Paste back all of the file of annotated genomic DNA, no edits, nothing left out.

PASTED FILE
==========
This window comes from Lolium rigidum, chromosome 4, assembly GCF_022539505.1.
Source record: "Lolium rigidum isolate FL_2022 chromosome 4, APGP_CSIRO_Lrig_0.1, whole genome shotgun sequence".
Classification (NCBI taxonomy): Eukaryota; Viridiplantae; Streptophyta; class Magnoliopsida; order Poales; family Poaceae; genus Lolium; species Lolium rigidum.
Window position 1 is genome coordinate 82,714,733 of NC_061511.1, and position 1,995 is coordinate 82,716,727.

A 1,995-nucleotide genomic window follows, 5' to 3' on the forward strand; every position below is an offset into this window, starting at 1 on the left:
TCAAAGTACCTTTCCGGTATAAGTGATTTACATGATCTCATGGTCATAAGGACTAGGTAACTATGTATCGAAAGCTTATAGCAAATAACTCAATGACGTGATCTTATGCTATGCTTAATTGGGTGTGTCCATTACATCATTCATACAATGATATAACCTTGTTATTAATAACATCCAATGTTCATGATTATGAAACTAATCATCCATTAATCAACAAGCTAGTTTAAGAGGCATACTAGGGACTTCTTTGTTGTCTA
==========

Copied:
This window comes from Lolium rigidum, chromosome 4, assembly GCF_022539505.1.
Source record: "Lolium rigidum isolate FL_2022 chromosome 4, APGP_CSIRO_Lrig_0.1, whole genome shotgun sequence".
Classification (NCBI taxonomy): Eukaryota; Viridiplantae; Streptophyta; class Magnoliopsida; order Poales; family Poaceae; genus Lolium; species Lolium rigidum.
Window position 1 is genome coordinate 82,714,733 of NC_061511.1, and position 1,995 is coordinate 82,716,727.

A 1,995-nucleotide genomic window follows, 5' to 3' on the forward strand; every position below is an offset into this window, starting at 1 on the left:
TCAAAGTACCTTTCCGGTATAAGTGATTTACATGATCTCATGGTCATAAGGACTAGGTAACTATGTATCGAAAGCTTATAGCAAATAACTCAATGACGTGATCTTATGCTATGCTTAATTGGGTGTGTCCATTACATCATTCATACAATGATATAACCTTGTTATTAATAACATCCAATGTTCATGATTATGAAACTAATCATCCATTAATCAACAAGCTAGTTTAAGAGGCATACTAGGGACTTCTTTGTTGTCTA